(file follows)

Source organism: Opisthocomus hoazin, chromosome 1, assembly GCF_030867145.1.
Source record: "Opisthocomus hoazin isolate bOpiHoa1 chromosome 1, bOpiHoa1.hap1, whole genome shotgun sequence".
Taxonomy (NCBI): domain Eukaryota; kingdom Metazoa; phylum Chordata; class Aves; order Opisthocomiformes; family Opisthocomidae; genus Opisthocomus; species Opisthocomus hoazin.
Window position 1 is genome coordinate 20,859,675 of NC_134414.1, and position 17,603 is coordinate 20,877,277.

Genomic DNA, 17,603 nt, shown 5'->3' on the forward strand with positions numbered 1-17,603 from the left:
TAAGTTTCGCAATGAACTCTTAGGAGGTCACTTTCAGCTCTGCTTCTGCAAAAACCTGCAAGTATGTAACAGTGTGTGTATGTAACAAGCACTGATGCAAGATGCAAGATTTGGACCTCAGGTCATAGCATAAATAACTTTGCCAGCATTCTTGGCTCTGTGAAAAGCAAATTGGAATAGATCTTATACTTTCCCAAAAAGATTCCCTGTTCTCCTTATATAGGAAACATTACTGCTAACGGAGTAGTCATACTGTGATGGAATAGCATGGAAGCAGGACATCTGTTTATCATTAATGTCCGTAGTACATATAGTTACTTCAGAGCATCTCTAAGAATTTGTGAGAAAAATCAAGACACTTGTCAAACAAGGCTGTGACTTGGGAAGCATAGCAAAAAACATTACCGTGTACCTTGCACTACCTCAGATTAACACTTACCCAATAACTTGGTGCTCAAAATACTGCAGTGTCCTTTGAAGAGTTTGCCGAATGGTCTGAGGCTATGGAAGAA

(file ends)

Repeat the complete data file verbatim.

Source organism: Opisthocomus hoazin, chromosome 1, assembly GCF_030867145.1.
Source record: "Opisthocomus hoazin isolate bOpiHoa1 chromosome 1, bOpiHoa1.hap1, whole genome shotgun sequence".
Taxonomy (NCBI): domain Eukaryota; kingdom Metazoa; phylum Chordata; class Aves; order Opisthocomiformes; family Opisthocomidae; genus Opisthocomus; species Opisthocomus hoazin.
Window position 1 is genome coordinate 20,859,675 of NC_134414.1, and position 17,603 is coordinate 20,877,277.

Genomic DNA, 17,603 nt, shown 5'->3' on the forward strand with positions numbered 1-17,603 from the left:
TAAGTTTCGCAATGAACTCTTAGGAGGTCACTTTCAGCTCTGCTTCTGCAAAAACCTGCAAGTATGTAACAGTGTGTGTATGTAACAAGCACTGATGCAAGATGCAAGATTTGGACCTCAGGTCATAGCATAAATAACTTTGCCAGCATTCTTGGCTCTGTGAAAAGCAAATTGGAATAGATCTTATACTTTCCCAAAAAGATTCCCTGTTCTCCTTATATAGGAAACATTACTGCTAACGGAGTAGTCATACTGTGATGGAATAGCATGGAAGCAGGACATCTGTTTATCATTAATGTCCGTAGTACATATAGTTACTTCAGAGCATCTCTAAGAATTTGTGAGAAAAATCAAGACACTTGTCAAACAAGGCTGTGACTTGGGAAGCATAGCAAAAAACATTACCGTGTACCTTGCACTACCTCAGATTAACACTTACCCAATAACTTGGTGCTCAAAATACTGCAGTGTCCTTTGAAGAGTTTGCCGAATGGTCTGAGGCTATGGAAGAA